Bacteria can play different roles affecting flavors and food characteristics. Few studies have described the bacterial microbiota of butter. In the present paper, next-generation sequencing was used to determine bacterial diversity, together with aromatic characteristics, in raw cow milk butter processed by traditional fermentation, in fourteen small farms called “Malga”, located in the Trentino province (Alpine region, North-East of Italy). The physicochemical and aromatic characterization of traditional mountain butter (TMB) showed a low moisture level depending on the Malga producing the butter. Counts of lactic acid bacteria, Staphylococci, and coliforms, as well as diacetyl/acetoin concentrations exhibited changes according to the geographical origin of Malga and the residual humidity of butter. MiSeq Illumina data analysis revealed that the relative abundance of Lactococcus was higher in TMB samples with the highest values of acetoin (acetoin higher than 10 mg/kg). The traditional mountain butter bacterial community was characterized by a “core dominance” of psychrotrophic genera, mainly Acinetobacter and Pseudomonas, but according to ANCOM analysis, a complex bacterial population emerged and specific bacterial genera were able to characterize the TMB bacteria community, with their high abundance, based on the Malga producing the butter. Full article
(This article belongs to the Special Issue Microbial Diversity of Fermented Food)
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16 pages, 1302 KiB  
Article
Bacterial Community and Anti-Cerebrovascular Disease-Related Bacillus Species Isolated from Traditionally Made Kochujang from Different Provinces of Korea
by Gwangsu Ha, Hee-Jong Yang, Myeong-Seon Ryu, Su-Ji Jeong, Do-Youn Jeong and Sunmin Park
Microorganisms 2021, 9(11), 2238; https://doi.org/10.3390/microorganisms9112238 - 27 Oct 2021
Cited by 5 | Viewed by 1628
Abstract
Traditionally made Kochujang (TMK) is a long-term fermented soybean and rice mixture with red pepper and salts. The ambient bacteria in rice straw and nutrient components of Kochujang influence the bacteria community. We aimed to investigate the bacterial composition and quality of TMK [...] Read more.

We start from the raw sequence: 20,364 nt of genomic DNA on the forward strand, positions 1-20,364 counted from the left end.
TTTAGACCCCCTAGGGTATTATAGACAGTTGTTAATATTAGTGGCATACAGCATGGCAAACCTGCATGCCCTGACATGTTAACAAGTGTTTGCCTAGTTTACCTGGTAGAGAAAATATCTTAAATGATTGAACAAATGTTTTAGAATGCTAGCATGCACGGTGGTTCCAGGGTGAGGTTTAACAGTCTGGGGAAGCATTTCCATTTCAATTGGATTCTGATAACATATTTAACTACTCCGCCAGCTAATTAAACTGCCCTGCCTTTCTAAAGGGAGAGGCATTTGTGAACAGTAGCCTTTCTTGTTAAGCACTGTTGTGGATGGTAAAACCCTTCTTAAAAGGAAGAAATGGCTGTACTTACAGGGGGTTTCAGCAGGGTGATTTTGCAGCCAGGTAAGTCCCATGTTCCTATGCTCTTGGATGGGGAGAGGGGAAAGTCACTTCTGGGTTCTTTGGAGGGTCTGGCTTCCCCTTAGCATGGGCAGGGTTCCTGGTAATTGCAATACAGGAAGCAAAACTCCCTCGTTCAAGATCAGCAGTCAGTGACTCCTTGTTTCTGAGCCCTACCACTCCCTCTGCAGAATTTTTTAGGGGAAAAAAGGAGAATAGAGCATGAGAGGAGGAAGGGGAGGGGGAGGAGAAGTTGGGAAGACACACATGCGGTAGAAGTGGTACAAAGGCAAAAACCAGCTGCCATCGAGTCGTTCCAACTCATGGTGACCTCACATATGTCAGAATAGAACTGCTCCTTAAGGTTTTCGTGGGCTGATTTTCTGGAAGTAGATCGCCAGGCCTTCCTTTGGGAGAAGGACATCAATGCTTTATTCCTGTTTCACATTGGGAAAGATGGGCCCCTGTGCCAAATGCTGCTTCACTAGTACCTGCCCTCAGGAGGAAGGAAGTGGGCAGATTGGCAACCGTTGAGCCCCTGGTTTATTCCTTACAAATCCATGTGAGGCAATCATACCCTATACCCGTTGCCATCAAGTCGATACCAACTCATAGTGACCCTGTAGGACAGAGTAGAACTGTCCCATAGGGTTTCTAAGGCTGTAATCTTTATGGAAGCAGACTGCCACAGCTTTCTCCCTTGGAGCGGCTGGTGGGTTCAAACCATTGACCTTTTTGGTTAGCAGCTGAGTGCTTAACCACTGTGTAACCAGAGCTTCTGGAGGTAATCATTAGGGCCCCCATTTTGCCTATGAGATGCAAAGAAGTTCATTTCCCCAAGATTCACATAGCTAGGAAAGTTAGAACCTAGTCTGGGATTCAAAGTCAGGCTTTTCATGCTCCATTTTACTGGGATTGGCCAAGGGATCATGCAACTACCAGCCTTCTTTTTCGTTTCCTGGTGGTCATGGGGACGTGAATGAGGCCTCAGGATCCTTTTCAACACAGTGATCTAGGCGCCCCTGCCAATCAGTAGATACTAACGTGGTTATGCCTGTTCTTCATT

Traditionally made Kochujang (TMK) is a long-term fermented soybean and rice mixture with red pepper and salts. The ambient bacteria in rice straw and nutrient components of Kochujang influence the bacteria community. We aimed to investigate the bacterial composition and quality of TMK from different provinces of Korea: Chungcheung (CC), Jeolla (JL), Kyungsang (KS), and GeongGee plus Kangwon (GK) provinces, and Jeju island (JJ). Furthermore, Bacillus spp. isolated from TMK were studied to have anti-cerebrovascular disease activity and probiotic properties. Seventy-three TMK samples from different regions were collected to assess the biogenic amine contents, bacteria composition using next-generation methods, and bacterial functions using Picrust2. Bacillus spp. was isolated from the collected TMK, and their antioxidant, fibrinolytic, and angiotensin I conversion enzyme (ACE) inhibitory activities and probiotic properties were examined. KS TMK had lower sodium contents than the other TMK. There were no significant differences in histamine and tyramine contents among the TMK samples in different provinces. The predominant bacteria in TMK was Bacillus spp., but KS included much less Bacillus spp. and higher Enterococcus and Staphylococcus than the other TMK. Gene expression related to lipopolysaccharide biosynthesis was higher in KS TMK than the other TMK in Picrust2. The predominant Bacillus spp. isolated from TMK was B. subtilis and B. velezensis. B. subtilis SRCM117233, SRCM117245, and SRCM117253 had antioxidant activity, whereas B. subtilis had higher fibrinolytic activity than other Bacillus spp. Only B. velezensis SRCM117254, SRCM117311, SRCM117314, and SRCM117318 had over 10% ACE inhibitory activity. In conclusion, KS had less Bacillus related to lower sodium contents than the other TMK. The specific strains of B. subtilis and B. velezensis had antioxidant, fibrinolytic, and ACE inhibitory activity, and they can be used as a starter culture to produce better quality controlled Kochujang with anti-cerebrovascular disease activities. Full article